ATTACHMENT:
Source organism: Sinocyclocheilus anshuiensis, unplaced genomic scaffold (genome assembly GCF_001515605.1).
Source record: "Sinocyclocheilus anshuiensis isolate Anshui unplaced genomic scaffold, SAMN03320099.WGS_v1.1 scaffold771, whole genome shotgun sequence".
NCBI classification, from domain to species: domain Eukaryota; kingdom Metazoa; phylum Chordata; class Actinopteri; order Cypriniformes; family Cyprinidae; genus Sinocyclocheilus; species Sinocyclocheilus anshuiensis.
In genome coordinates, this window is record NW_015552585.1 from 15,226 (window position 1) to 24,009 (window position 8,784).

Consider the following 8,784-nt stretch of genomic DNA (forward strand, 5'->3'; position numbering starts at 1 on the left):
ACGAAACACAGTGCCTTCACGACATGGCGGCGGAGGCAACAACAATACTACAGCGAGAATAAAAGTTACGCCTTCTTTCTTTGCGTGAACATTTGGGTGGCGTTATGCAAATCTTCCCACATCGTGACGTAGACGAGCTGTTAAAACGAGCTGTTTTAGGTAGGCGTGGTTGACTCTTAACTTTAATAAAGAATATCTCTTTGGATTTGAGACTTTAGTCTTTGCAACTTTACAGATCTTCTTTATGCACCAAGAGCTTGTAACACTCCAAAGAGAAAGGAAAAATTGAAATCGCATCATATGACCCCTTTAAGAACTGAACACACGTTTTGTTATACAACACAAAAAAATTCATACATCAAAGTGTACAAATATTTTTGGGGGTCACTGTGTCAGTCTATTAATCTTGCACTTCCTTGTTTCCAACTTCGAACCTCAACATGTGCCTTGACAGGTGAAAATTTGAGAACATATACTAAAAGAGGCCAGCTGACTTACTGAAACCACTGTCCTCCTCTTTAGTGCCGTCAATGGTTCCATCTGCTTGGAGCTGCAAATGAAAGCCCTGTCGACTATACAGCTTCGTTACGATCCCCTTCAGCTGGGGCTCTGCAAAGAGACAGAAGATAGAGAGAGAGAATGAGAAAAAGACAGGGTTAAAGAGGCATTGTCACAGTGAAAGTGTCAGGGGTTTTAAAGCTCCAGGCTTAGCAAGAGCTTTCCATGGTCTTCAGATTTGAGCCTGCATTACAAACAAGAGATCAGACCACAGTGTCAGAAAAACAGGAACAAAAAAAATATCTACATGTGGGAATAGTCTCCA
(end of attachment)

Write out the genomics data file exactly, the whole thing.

Source organism: Sinocyclocheilus anshuiensis, unplaced genomic scaffold (genome assembly GCF_001515605.1).
Source record: "Sinocyclocheilus anshuiensis isolate Anshui unplaced genomic scaffold, SAMN03320099.WGS_v1.1 scaffold771, whole genome shotgun sequence".
NCBI classification, from domain to species: domain Eukaryota; kingdom Metazoa; phylum Chordata; class Actinopteri; order Cypriniformes; family Cyprinidae; genus Sinocyclocheilus; species Sinocyclocheilus anshuiensis.
In genome coordinates, this window is record NW_015552585.1 from 15,226 (window position 1) to 24,009 (window position 8,784).

Consider the following 8,784-nt stretch of genomic DNA (forward strand, 5'->3'; position numbering starts at 1 on the left):
ACGAAACACAGTGCCTTCACGACATGGCGGCGGAGGCAACAACAATACTACAGCGAGAATAAAAGTTACGCCTTCTTTCTTTGCGTGAACATTTGGGTGGCGTTATGCAAATCTTCCCACATCGTGACGTAGACGAGCTGTTAAAACGAGCTGTTTTAGGTAGGCGTGGTTGACTCTTAACTTTAATAAAGAATATCTCTTTGGATTTGAGACTTTAGTCTTTGCAACTTTACAGATCTTCTTTATGCACCAAGAGCTTGTAACACTCCAAAGAGAAAGGAAAAATTGAAATCGCATCATATGACCCCTTTAAGAACTGAACACACGTTTTGTTATACAACACAAAAAAATTCATACATCAAAGTGTACAAATATTTTTGGGGGTCACTGTGTCAGTCTATTAATCTTGCACTTCCTTGTTTCCAACTTCGAACCTCAACATGTGCCTTGACAGGTGAAAATTTGAGAACATATACTAAAAGAGGCCAGCTGACTTACTGAAACCACTGTCCTCCTCTTTAGTGCCGTCAATGGTTCCATCTGCTTGGAGCTGCAAATGAAAGCCCTGTCGACTATACAGCTTCGTTACGATCCCCTTCAGCTGGGGCTCTGCAAAGAGACAGAAGATAGAGAGAGAGAATGAGAAAAAGACAGGGTTAAAGAGGCATTGTCACAGTGAAAGTGTCAGGGGTTTTAAAGCTCCAGGCTTAGCAAGAGCTTTCCATGGTCTTCAGATTTGAGCCTGCATTACAAACAAGAGATCAGACCACAGTGTCAGAAAAACAGGAACAAAAAAAATATCTACATGTGGGAATAGTCTCCA